What I do know is the Packers in general, and GM Brian Gutekunst in particular, have their feet planted firmly in the ground on this one, as of right now. They’re willing to do, and have offered, an extension. They’ve summarily turned away trade offers. And my belief is that they don’t think Jordan Love is ready to take the wheel for a roster they see as being in a championship window now.

Putting that together, I think we’re barreling toward helicopter coverage of the opening of Packers training camp, after Rodgers stays away from OTAs and the veteran minicamp in June. With where Rodgers’s resolve is now, and who he is personally, my guess is he won’t be there—and I have no idea what would happen after that. But the good news is the Packers do still have time on their side here. This does not need to be resolved by tomorrow morning.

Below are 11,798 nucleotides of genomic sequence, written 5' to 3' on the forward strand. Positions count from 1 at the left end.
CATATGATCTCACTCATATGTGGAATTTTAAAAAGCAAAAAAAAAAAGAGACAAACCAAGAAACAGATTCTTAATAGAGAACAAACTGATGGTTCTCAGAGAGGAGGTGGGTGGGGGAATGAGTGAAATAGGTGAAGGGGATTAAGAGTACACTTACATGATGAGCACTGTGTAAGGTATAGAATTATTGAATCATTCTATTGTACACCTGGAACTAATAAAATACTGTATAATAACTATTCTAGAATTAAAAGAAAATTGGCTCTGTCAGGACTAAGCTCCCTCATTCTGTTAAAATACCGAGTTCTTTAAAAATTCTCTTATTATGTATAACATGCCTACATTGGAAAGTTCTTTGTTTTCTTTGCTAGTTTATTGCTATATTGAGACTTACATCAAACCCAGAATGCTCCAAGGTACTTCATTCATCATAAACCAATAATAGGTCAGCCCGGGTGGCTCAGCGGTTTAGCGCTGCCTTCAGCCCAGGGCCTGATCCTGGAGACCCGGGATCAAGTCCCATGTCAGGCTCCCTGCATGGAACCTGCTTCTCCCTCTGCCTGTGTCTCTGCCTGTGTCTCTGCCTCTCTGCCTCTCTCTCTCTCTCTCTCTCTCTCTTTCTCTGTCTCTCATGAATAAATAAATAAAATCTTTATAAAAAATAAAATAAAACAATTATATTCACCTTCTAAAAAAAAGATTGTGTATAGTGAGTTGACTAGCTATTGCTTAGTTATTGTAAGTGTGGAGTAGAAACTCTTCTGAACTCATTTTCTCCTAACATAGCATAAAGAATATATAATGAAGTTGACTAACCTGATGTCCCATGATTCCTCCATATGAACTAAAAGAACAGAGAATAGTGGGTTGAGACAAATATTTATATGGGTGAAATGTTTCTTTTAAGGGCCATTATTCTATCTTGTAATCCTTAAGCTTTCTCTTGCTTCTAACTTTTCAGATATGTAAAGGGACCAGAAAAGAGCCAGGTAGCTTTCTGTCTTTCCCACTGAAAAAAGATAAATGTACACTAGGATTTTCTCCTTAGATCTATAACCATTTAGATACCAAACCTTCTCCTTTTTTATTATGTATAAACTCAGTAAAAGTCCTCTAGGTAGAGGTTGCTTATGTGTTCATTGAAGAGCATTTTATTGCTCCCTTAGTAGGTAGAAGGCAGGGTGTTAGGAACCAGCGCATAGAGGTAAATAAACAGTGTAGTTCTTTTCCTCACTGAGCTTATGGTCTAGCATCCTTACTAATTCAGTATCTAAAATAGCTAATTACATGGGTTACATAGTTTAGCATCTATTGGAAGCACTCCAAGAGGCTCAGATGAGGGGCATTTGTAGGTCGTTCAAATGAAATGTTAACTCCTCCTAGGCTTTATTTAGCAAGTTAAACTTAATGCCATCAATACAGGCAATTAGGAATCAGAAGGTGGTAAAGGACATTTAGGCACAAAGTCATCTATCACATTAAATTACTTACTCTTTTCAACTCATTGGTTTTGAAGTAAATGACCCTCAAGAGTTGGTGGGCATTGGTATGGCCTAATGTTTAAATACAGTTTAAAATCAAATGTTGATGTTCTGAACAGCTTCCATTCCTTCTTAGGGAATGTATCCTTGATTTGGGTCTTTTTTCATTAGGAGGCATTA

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From Robert “The Rock” Saleh (@TylerIanKirk): Was the Jets’ philosophy always offense/playmakers for the first four rounds, or did the board happen to fall that way?

Saleh! I think the philosophy reflected some self-awareness for how things went so terribly wrong with Sam Darnold. Talking to people in the organization over the last couple of months, it felt almost like there was an acknowledgment there that Darnold didn’t really have a chance. You can assign blame however you want, but Darnold and Adam Gase really weren’t a good fit for each other. And the personnel around Darnold wouldn’t have been the right fit for anyone.